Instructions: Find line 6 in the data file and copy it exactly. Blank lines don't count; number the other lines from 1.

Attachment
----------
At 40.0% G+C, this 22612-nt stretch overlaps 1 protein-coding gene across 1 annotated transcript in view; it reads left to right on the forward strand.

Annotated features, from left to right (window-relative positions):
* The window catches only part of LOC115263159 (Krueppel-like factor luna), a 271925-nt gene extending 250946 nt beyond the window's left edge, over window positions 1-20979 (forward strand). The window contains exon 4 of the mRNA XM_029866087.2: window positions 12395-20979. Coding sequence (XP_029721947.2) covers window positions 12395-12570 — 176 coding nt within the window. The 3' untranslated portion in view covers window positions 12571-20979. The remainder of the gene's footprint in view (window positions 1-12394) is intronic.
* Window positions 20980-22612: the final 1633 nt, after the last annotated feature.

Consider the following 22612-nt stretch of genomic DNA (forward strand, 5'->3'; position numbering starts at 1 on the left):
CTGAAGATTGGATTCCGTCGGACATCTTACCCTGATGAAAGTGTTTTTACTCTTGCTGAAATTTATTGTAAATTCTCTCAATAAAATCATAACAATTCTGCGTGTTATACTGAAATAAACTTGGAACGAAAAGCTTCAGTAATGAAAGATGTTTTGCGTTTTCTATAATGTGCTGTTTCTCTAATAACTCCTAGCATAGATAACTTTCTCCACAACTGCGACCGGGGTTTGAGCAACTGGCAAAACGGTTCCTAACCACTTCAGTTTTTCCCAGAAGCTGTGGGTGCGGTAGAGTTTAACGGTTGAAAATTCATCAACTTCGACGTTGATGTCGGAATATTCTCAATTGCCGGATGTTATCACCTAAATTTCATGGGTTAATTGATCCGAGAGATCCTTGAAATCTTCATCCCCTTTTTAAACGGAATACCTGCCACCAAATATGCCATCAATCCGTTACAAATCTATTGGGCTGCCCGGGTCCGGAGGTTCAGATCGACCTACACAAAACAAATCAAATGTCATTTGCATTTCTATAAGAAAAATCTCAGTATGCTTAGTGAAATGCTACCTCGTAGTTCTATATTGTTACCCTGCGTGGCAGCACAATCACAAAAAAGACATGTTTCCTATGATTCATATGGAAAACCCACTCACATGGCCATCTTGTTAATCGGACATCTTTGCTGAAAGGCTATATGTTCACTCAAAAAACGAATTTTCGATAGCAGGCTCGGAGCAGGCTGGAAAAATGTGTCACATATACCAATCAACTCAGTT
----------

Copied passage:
CTGAAGATTGGATTCCGTCGGACATCTTACCCTGATGAAAGTGTTTTTACTCTTGCTGAAATTTATTGTAAATTCTCTCAATAAAATCATAACAATTCTGCGTGTTATACTGAAATAAACTTGGAACGAAAAGCTTCAGTAATGAAAGATGTTTTGCGTTTTCTATAATGTGCTGTTTCTCTAATAACTCCTAGCATAGATAACTTTCTCCACAACTGCGACCGGGGTTTGAGCAACTGGCAAAACGGTTCCTAACCACTTCAGTTTTTCCCAGAAGCTGTGGGTGCGGTAGAGTTTAACGGTTGAAAATTCATCAACTTCGACGTTGATGTCGGAATATTCTCAATTGCCGGATGTTATCACCTAAATTTCATGGGTTAATTGATCCGAGAGATCCTTGAAATCTTCATCCCCTTTTTAAACGGAATACCTGCCACCAAATATGCCATCAATCCGTTACAAATCTATTGGGCTGCCCGGGTCCGGAGGTTCAGATCGACCTACACAAAACAAATCAAATGTCATTTGCATTTCTATAAGAAAAATCTCAGTATGCTTAGTGAAATGCTACCTCGTAGTTCTATATTGTTACCCTGCGTGGCAGCACAATCACAAAAAAGACATGTTTCCTATGATTCATATGGAAAACCCACTCACATGGCCATCTTGTTAATCGGACATCTTTGCTGAAAGGCTATATGTTCACTCAAAAAACGAATTTTCGATAGCAGGCTCGGAGCAGGCTGGAAAAATGTGTCACATATACCAATCAACTCAGTT